San Antonio Mayor Phil Hardberger today joined Jeff Francell of The Nature Conservancy of Texas to announce the protection of two ranches in the region that will safeguard more than 20,000 acres of important recharge land for the Edwards Aquifer.
With assistance from The Nature Conservancy, the city has purchased conservation easements on the 14,326-acre Frio Ranch, owned by former Texas Governor Dolph and Janey Briscoe, and the 7,273-acre Friday Ranch, owned by Wright and Suzanne Friday, both in Uvalde County.
Mayor Hardberger and Francell, who is director of land and water protection for The Nature Conservancy of Texas, each congratulated the citizens of San Antonio on the success of the city’s Edwards Aquifer Protection Program, which to date has protected more than 76,000 acres of recharge land to protect the aquifer, the primary source of drinking water for 1.8 million people.
“I commend the citizens of San Antonio for making this far-sighted investment in our future,” Mayor Hardberger said. “Together, we are building upon our city’s legacy of abundant, clean water. This will protect the Edwards Aquifer, our health, our economy and our way of life.”
“This phase of the Edwards Aquifer Protection Program has proved to be a winner for San Antonio,” said The Nature Conservancy’s Francell. “Not only does it protect our water, it helps landowners keep their lands intact and safeguards habitat for the wide array of animals and plants that make our part of Texas special.”
San Antonio voters have twice approved ballot initiatives to protect recharge lands important to the Edwards Aquifer.
Proposition 3 in 2000 provided $45 million to fund the purchase of more than 6,500 acres for aquifer protection and parkland in Bexar County.
More recently, Proposition 1 in 2005 provided $90 million strictly for aquifer protection. It allowed the city to purchase conservation easements to restrict development while keeping the land in private ownership, and extended the area in which the city could secure lands for Edwards Aquifer protection to counties in the recharge zone west of Bexar, where 70 percent of Edwards Aquifer recharge takes place.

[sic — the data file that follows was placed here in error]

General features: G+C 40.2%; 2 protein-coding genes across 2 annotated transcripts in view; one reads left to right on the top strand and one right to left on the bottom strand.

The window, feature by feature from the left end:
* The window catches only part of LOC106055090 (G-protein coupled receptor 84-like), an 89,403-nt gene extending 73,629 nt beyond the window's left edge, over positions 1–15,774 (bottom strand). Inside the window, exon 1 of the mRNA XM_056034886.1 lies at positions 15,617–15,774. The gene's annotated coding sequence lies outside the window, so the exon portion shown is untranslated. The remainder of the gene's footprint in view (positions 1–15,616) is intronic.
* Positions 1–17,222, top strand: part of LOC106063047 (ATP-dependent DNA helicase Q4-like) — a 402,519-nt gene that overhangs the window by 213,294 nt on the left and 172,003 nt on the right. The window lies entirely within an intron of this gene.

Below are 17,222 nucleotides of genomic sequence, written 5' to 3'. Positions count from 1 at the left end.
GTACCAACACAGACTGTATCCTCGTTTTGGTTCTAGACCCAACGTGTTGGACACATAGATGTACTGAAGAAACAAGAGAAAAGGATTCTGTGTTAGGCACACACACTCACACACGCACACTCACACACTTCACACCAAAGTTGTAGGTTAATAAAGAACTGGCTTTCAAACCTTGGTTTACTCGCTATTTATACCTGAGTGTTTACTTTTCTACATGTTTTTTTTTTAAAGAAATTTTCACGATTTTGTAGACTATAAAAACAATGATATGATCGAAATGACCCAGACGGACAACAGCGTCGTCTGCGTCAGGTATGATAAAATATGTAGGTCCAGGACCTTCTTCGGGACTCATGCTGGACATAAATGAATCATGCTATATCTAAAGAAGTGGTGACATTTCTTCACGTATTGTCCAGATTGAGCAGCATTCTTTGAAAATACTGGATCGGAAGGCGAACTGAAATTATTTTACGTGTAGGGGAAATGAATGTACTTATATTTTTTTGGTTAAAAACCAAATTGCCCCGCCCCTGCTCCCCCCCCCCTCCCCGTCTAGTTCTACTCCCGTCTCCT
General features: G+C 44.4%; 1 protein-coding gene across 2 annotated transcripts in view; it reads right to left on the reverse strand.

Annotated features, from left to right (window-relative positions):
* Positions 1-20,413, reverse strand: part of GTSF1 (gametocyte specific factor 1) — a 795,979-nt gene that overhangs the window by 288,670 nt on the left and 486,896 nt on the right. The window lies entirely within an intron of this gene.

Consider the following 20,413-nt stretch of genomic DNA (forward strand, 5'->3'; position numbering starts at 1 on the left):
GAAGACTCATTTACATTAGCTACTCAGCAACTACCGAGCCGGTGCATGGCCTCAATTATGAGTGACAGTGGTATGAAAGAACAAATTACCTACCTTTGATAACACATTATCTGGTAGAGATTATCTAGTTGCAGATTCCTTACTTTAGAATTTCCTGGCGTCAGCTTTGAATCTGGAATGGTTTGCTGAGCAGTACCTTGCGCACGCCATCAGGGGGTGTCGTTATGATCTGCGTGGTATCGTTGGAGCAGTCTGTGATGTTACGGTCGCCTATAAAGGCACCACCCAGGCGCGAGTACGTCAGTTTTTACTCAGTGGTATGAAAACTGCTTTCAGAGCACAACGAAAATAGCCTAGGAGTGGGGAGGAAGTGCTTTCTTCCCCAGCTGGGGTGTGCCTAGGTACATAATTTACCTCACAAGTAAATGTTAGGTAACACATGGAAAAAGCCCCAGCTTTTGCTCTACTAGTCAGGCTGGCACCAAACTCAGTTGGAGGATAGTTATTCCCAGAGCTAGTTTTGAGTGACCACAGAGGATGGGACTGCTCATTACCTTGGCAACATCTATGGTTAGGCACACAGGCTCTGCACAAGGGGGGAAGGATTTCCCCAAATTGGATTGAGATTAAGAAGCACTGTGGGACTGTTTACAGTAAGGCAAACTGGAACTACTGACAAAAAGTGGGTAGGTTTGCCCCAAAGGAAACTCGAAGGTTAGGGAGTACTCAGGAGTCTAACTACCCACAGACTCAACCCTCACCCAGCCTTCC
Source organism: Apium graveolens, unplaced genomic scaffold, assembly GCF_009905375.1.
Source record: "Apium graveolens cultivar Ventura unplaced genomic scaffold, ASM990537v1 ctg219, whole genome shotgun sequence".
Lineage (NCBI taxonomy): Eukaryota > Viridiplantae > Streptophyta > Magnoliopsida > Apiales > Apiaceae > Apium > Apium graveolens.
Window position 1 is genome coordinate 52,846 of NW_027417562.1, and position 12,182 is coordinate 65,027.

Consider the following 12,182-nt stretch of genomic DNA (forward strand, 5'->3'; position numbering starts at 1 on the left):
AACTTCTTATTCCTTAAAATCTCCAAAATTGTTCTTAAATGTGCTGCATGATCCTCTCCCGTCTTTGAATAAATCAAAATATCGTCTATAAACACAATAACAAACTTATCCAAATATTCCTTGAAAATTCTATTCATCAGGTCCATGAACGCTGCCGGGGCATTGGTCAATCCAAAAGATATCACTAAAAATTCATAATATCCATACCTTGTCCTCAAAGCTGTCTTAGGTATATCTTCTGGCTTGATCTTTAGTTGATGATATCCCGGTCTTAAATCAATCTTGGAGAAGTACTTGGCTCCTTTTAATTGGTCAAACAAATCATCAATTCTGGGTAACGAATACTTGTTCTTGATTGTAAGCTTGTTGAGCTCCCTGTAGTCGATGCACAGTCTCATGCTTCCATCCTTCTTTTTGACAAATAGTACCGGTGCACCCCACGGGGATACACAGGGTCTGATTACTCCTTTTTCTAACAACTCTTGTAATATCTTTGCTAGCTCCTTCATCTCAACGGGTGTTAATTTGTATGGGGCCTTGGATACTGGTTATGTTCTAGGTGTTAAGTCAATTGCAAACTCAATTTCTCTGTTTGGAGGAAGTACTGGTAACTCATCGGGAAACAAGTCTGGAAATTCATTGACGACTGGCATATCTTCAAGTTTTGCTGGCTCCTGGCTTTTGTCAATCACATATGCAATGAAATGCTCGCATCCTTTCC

“By purchasing conservation easements rather than outright land purchases, Proposition 1 has enabled the city to protect valuable recharge lands for an average of less than $1,000 an acre,” Mayor Hardberger said.
To date, Proposition 1 has protected 70,271 acres at a cost of $68,940,350. The city paid $5,720,000 for the easement on the Friday Ranch and $12,875,000 for the easement on the Briscoe family’s Frio Ranch.
The Nature Conservancy of Texas and the Green Spaces Alliance of South Texas (formerly Bexar Land Trust) assisted the city in the negotiations with private landowners to purchase land and conservation easements under both Proposition 1 and Proposition 3. The Trust for Public Land also provided similar assistance under Proposition 3.
“San Antonio is a leader among cities across the nation where citizens are recognizing how much our natural surroundings contribute to our quality of life,” said Francell. “The Nature Conservancy – which works in Texas and around the world to protect ecologically important lands for nature and people – is grateful to be part of this process.”
The former Gov. Briscoe’s Frio Ranch on the Edwards Aquifer recharge zone protects such water resources as the Dry Frio River, the Leona River, Deep Creek, Rocky Creek, Lightning Bug Hollow and Kaolin Hollow, along with numerous seeps and springs, according to the City of San Antonio. The conservation easement on the property prevents this land from being subdivided in perpetuity.
“From my point of view, I hope this makes it possible for future generations to be able to keep this ranch as it is, without any development, and be able to keep it in its pristine condition,” Gov. Briscoe said. “The ranch was given to Janey and me by my parents as a wedding present. We moved there shortly after getting out of the Army after World War II. We raised our three children there, and it is still ‘home.’”
The Friday Ranch, on the Nueces River, protects potential recharge to the aquifer throughout the property and significant recharge occurs through 35 miles of streambeds and their tributaries.
Both properties would have had potential for subdivision and residential development.
Wright Friday said his family, which has owned the ranch for more than 100 years, have had opportunities to sell the land to developers, and ultimately chose not to. “You have two choices at some point in time, whether you just sell the country or you try to protect it for generations to come,” Friday said. Keeping the land intact, he said, is “definitely good for San Antonio if they’re going to have the quantity and quality of pure water that we see in the Nueces and the Frio, and that is recharged into the aquifer through this land."
The Nature Conservancy is a leading conservation organization working around the world to protect ecologically important lands and waters for nature and people. The Conservancy and its more than 1 million members have protected nearly 120 million acres worldwide. Visit The Nature Conservancy on the Web at www.nature.org.